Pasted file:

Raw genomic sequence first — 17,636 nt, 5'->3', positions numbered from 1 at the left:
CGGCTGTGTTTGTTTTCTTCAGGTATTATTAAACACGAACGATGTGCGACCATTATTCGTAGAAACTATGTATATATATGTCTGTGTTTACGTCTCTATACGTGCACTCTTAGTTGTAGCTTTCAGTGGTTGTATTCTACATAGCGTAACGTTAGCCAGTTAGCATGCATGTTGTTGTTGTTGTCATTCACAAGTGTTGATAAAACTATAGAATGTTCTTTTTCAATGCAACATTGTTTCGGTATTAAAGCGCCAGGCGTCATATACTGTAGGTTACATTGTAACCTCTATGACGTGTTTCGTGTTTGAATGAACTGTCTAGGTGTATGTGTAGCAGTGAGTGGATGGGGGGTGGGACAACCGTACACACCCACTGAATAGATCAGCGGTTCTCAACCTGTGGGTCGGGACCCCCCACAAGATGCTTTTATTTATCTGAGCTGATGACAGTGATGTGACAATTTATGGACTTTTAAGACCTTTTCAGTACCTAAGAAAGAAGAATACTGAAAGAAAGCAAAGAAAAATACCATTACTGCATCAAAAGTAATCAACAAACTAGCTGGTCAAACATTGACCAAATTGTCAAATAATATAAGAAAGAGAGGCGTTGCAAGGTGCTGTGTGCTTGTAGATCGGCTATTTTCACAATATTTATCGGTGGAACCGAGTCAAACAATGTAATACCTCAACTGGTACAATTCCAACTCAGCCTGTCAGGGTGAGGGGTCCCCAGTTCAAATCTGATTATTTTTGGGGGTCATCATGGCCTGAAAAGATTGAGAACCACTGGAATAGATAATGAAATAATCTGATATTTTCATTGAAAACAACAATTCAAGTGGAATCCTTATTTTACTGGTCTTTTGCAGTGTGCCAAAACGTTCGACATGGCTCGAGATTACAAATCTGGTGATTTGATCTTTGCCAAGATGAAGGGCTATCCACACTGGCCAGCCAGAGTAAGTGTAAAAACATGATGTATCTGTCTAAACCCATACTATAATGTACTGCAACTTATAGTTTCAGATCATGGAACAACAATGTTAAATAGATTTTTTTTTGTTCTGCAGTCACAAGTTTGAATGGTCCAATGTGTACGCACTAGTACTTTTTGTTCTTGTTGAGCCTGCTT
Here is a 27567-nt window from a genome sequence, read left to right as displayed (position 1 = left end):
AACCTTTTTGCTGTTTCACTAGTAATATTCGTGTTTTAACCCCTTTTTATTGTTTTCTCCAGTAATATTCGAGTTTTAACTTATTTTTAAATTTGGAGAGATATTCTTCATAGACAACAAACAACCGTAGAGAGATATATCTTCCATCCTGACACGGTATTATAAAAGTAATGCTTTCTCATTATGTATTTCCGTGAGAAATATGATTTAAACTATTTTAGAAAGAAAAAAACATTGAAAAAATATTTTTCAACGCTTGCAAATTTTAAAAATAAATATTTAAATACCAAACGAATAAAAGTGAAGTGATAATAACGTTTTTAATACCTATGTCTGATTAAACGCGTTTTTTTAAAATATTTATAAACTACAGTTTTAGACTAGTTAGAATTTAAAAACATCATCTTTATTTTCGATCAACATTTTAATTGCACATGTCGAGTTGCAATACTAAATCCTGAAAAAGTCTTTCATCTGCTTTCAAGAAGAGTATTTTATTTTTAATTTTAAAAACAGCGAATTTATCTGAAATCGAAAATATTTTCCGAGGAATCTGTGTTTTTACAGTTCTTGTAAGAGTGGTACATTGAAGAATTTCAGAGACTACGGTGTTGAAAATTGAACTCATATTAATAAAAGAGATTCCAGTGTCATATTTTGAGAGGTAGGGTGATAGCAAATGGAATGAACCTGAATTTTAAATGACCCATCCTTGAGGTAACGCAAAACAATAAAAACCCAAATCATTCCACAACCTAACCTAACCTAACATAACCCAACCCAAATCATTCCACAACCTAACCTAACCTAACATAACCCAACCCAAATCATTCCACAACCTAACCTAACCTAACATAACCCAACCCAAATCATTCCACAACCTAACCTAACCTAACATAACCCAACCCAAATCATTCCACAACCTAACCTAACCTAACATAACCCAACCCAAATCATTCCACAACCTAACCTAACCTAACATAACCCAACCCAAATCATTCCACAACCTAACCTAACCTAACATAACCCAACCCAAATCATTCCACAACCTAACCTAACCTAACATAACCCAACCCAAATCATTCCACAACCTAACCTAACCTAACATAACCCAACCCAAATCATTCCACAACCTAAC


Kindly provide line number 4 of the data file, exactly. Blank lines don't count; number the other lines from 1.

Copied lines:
AACCTTTTTGCTGTTTCACTAGTAATATTCGTGTTTTAACCCCTTTTTATTGTTTTCTCCAGTAATATTCGAGTTTTAACTTATTTTTAAATTTGGAGAGATATTCTTCATAGACAACAAACAACCGTAGAGAGATATATCTTCCATCCTGACACGGTATTATAAAAGTAATGCTTTCTCATTATGTATTTCCGTGAGAAATATGATTTAAACTATTTTAGAAAGAAAAAAACATTGAAAAAATATTTTTCAACGCTTGCAAATTTTAAAAATAAATATTTAAATACCAAACGAATAAAAGTGAAGTGATAATAACGTTTTTAATACCTATGTCTGATTAAACGCGTTTTTTTAAAATATTTATAAACTACAGTTTTAGACTAGTTAGAATTTAAAAACATCATCTTTATTTTCGATCAACATTTTAATTGCACATGTCGAGTTGCAATACTAAATCCTGAAAAAGTCTTTCATCTGCTTTCAAGAAGAGTATTTTATTTTTAATTTTAAAAACAGCGAATTTATCTGAAATCGAAAATATTTTCCGAGGAATCTGTGTTTTTACAGTTCTTGTAAGAGTGGTACATTGAAGAATTTCAGAGACTACGGTGTTGAAAATTGAACTCATATTAATAAAAGAGATTCCAGTGTCATATTTTGAGAGGTAGGGTGATAGCAAATGGAATGAACCTGAATTTTAAATGACCCATCCTTGAGGTAACGCAAAACAATAAAAACCCAAATCATTCCACAACCTAACCTAACCTAACATAACCCAACCCAAATCATTCCACAACCTAACCTAACCTAACATAACCCAACCCAAATCATTCCACAACCTAACCTAACCTAACATAACCCAACCCAAATCATTCCACAACCTAACCTAACCTAACATAACCCAACCCAAATCATTCCACAACCTAACCTAACCTAACATAACCCAACCCAAATCATTCCACAACCTAACCTAACCTAACATAACCCAACCCAAATCATTCCACAACCTAACCTAACCTAACATAACCCAACCCAAATCATTCCACAACCTAACCTAACCTAACATAACCCAACCCAAATCATTCCACAACCTAACCTAACCTAACATAACCCAACCCAAATCATTCCACAACCTAAC